Six ascending doses were tested in this first-in-human study. Based on prerequisite toxicology studies in rats and dogs, the very low dose of 0.025 mmol/kg was chosen as a starting dose for the very first injection of gadopiclenol in human before escalating to 0.05 mmol/kg, and 0.3 mmol/kg was considered as the highest dose potentially used for certain indications. The pharmacokinetic profile of gadopiclenol is dose-independent (linear) in the dose range 0.025 to 0.3 mmol/kg as single dose in healthy volunteers and in the dose range 0.05 to 0.2 mmol/kg as single dose in patients with brain lesions, without difference between males and females. After intravenous injection, gadopiclenol is distributed within the extracellular fluid space as indicated by the small volume of distribution (ca 200–250 mL/kg). A rapid plasmatic clearance (approximately 100 mL/min) was observed, and the mean elimination half-life ranged from 1.5 to 2 hours. Renal clearance represented the immense majority of the total clearance, correlated with approximately 98% of the administered dose recovered in urine within 48 hours after administration. At 7 days postadministration, amounts of gadopiclenol in urine were below the detection limit for the 2 lowest dose groups (0.025 and 0.5 mmol/kg) or slightly above for some subjects in the highest dose groups (0.1 to 0.3 mmol/kg), suggesting a residual slow elimination from the body, as already described with other GBCA.17 The gadopiclenol molecule was found under unchanged form by liquid chromatography–mass spectrometry/mass spectrometry on plasma and urine chromatographic profiles, demonstrating the absence of biotransformation. All these pharmacokinetic features are typical of extracellular GBCA, and parameter values are fully consistent with those reported in the literature for other macrocyclic GBCA.18,19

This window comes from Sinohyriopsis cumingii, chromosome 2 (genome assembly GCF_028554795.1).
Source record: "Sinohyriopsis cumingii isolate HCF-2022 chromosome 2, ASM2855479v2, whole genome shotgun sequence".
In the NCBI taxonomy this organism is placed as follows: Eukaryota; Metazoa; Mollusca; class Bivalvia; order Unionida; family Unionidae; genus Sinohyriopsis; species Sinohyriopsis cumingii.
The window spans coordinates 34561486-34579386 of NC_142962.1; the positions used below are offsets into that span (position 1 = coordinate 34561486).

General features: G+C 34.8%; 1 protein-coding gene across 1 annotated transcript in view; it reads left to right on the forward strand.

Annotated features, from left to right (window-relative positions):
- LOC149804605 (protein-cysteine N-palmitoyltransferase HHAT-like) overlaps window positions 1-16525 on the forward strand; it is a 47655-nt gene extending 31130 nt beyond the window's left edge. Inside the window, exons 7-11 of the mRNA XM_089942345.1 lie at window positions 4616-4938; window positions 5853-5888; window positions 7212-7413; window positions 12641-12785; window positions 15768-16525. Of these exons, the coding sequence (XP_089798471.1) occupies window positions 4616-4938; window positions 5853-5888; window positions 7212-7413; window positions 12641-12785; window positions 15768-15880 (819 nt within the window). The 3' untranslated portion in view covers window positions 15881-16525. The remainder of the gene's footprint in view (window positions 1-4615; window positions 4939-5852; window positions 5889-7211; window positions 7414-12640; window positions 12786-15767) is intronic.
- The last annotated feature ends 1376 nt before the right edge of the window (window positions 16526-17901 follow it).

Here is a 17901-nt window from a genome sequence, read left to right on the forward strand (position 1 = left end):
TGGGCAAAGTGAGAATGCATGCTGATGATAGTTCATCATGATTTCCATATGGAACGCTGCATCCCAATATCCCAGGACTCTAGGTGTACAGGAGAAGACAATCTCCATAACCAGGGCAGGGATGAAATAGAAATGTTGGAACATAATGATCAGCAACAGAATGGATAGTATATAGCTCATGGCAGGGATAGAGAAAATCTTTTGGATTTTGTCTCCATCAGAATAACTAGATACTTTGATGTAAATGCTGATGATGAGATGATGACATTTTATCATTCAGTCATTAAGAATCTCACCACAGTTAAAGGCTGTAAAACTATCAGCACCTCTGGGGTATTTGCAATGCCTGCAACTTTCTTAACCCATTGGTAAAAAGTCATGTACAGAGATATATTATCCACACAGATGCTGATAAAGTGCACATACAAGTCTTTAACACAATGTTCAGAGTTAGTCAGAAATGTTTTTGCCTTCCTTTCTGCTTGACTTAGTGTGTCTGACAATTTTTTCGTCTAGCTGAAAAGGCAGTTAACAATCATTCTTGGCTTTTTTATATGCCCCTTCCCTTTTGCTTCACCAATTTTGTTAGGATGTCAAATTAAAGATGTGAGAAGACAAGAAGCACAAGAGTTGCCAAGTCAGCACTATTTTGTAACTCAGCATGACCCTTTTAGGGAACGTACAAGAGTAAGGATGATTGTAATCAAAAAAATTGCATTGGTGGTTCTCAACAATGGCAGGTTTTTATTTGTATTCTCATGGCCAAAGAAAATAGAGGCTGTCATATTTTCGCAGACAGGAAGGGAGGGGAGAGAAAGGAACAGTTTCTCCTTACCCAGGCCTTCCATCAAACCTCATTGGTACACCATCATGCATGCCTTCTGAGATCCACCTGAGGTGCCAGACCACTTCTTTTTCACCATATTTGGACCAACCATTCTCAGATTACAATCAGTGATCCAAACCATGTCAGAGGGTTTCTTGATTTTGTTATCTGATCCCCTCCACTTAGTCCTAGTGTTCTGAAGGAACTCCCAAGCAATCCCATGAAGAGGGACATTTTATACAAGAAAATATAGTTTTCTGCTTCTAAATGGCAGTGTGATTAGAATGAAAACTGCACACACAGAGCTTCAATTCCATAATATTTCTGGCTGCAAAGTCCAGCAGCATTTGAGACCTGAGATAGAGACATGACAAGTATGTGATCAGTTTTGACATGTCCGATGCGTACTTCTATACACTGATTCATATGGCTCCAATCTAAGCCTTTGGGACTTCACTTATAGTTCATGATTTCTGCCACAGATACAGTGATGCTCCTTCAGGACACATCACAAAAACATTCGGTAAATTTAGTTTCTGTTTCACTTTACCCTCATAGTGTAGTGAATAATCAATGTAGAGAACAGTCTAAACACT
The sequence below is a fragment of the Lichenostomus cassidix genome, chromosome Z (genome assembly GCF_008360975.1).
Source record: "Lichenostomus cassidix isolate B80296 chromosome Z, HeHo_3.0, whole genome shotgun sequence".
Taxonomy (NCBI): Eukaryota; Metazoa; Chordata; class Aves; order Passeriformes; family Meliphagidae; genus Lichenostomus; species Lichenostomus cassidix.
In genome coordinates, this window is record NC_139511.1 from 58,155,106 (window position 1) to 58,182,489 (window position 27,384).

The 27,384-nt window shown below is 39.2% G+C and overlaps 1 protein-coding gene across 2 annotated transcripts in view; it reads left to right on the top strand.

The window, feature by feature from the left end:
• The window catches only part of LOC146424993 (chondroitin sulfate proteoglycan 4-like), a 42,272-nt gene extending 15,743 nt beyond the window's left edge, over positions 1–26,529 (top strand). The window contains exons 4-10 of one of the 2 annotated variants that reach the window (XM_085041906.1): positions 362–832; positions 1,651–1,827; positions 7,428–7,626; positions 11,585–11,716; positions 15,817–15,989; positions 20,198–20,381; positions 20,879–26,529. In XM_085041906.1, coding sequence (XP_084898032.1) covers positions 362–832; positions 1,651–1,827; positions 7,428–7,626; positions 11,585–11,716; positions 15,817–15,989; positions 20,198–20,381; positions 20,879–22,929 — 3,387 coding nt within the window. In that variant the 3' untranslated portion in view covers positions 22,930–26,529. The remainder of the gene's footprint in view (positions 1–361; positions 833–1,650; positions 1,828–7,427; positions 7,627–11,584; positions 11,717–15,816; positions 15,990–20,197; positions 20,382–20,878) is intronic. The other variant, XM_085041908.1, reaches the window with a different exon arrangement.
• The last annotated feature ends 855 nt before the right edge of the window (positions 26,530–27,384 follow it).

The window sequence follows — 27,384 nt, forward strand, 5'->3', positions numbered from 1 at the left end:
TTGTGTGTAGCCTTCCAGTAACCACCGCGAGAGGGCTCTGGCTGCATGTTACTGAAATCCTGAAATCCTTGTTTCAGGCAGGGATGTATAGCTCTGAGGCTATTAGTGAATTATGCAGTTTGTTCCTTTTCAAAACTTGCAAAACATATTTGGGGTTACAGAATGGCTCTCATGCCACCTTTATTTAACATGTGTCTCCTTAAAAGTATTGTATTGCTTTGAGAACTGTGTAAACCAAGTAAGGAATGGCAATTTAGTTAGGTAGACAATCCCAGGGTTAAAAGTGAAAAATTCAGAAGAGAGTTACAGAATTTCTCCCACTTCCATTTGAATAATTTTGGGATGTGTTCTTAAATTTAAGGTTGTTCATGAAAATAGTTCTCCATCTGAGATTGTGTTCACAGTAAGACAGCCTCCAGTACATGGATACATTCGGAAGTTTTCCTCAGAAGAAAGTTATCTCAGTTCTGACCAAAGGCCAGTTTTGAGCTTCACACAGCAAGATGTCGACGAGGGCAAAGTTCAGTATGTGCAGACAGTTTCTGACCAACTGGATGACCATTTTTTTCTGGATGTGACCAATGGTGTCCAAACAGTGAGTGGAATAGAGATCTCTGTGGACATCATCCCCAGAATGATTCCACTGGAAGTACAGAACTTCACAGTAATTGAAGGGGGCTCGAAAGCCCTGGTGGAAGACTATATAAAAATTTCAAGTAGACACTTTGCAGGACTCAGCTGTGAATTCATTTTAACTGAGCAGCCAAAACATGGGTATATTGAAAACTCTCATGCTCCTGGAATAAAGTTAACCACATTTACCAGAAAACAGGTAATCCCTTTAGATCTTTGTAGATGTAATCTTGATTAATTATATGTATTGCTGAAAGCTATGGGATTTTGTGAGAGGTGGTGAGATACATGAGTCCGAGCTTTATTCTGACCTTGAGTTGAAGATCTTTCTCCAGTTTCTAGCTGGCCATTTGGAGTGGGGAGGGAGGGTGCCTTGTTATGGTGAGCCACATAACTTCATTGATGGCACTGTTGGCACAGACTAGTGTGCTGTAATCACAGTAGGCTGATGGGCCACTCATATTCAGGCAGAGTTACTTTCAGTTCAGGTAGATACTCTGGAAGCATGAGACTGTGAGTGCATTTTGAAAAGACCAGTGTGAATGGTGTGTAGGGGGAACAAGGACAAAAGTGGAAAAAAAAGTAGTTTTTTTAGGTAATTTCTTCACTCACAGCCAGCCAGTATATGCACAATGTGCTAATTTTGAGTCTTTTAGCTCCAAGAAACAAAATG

An assessment of fecal excretion was not done because pharmacokinetic studies performed in rats and dogs after administration of a single intravenous dose showed that this elimination pathway was negligible (4.8%–8.7% and 4.8%–6.3% of the dose found in feces 168 hours after administration for rats and dogs, respectively). The pharmacokinetic profile observed in human was similar to that seen in these 2 species (unpublished data).